The epistemological basis for computer science (CS), on which research and education as well as development of applications are founded, are fundamental for its production of knowledge. In this paper we raise the issue of how gender research developed within science and technology can be used within computer science, to approach and discuss foundations of the discipline, and what the implications of this reflection are for CS education. After an introduction, which serves to motivate the questions raised, we discuss issues concerning the foundations of computer science. We then introduce gender research, as we use it, and present some points where this type of research can contribute to the question "What does it mean to know CS?".

  • 6.
    Gulbrandsen, Elisabeth
    et al.
    Mälardalen University, Department of Computer Science and Electronics.
    Trojer, Lena
    Mälardalen University, Department of Computer Science and Electronics.
    Björkman, Christina
    Mälardalen University, Department of Computer Science and Electronics.
    Elovaara, Pirjo
    Mälardalen University, Department of Computer Science and Electronics.
    Genusforskning inom teknisk fakultet: en kunskapspolitisk utmaning2006In: Kvinnovetenskaplig Tidskrift, ISSN 0348-8365, Vol. 27, no 2/3, p. 49-64Article in journal (Refereed)
  • 7.
    Gürer, D.
    et al.
    TerraVert, Scotts Valley, California.
    Light, J.
    Northwestern University, Evanston, Illinois.
    Björkman, Christina
    Mälardalen University, School of Innovation, Design and Engineering.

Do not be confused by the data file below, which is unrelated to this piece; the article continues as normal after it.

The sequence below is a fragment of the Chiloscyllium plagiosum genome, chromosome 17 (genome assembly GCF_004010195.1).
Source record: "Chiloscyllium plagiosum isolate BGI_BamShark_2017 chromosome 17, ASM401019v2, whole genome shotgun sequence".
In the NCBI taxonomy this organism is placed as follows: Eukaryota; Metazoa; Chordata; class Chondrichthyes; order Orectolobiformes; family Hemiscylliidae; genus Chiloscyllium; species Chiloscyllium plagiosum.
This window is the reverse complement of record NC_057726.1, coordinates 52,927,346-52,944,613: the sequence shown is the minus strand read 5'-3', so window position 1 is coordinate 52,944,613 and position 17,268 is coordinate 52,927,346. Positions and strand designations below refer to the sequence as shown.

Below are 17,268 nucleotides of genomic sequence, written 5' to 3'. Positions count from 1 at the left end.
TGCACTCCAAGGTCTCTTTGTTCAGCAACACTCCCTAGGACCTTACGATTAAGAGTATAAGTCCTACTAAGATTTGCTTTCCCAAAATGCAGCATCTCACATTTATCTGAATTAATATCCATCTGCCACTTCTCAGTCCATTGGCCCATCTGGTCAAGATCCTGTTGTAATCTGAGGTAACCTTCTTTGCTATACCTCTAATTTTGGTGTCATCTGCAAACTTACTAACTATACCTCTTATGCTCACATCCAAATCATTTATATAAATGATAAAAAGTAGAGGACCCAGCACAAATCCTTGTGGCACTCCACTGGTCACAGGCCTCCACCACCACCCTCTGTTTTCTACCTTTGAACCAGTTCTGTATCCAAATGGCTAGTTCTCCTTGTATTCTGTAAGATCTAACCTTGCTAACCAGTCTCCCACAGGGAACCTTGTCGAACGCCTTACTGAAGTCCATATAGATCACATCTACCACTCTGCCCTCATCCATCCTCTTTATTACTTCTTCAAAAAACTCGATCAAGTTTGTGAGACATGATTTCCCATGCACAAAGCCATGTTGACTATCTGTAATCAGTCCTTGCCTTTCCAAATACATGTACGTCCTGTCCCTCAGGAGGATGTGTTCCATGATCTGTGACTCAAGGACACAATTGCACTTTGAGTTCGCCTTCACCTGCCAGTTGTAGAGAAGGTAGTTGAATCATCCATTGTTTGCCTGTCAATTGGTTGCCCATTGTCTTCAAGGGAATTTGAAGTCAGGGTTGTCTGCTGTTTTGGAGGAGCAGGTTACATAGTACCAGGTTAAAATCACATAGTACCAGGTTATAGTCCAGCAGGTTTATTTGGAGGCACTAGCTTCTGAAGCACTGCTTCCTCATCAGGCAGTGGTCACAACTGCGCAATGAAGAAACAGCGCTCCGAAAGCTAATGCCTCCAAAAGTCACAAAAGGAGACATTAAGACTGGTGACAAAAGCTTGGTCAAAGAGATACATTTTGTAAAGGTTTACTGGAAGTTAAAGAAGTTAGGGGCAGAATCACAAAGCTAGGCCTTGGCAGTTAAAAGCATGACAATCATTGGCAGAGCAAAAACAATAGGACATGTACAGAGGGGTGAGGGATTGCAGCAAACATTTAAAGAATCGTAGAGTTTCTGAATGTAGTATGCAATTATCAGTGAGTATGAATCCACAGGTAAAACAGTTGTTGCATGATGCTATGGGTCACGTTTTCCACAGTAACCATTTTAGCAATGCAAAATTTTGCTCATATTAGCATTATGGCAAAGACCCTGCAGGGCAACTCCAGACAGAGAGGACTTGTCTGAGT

Davies, C.
    University of British Columbia, Vancouver, British Columbia, Canada.
    Hancock, M.
    University of British Columbia, Vancouver, British Columbia, Canada.
    Condon, A.
    University of British Columbia, Vancouver, British Columbia, Canada.
    Craig, A.
    Deakin University, Geelong, Australia.
    Galpin, V.
    University of the Witwatersrand, Johannesburg, South Africa.
    Martin, U.
    Queen Mary University of London, London, United Kingdom.
    Pohl, M.
    Vienna University of Technology, Vienna, Austria.
    Wiltner, S.
    Vienna University of Technology, Vienna, Austria.
    Suriya, M.
    Annamalai University, Annamalai Nagar, India.
    Spertus, E.
    Mills College, San Francisco, California.
    Cohoon, J.M.
    University of Virginia, Charlottesville, Charlottesville, Virginia.
    Townsend, G.C.
    DePauw University, Greencastle, Indiana.
    Gabbert, P.
    Furman University, Greenville, South Carolina.
    Women in Computing2009In: Wiley Encyclopedia of Computer Science and Engineering, John Wiley & Sons, 2009, p. 3099-3122Chapter in book (Other academic)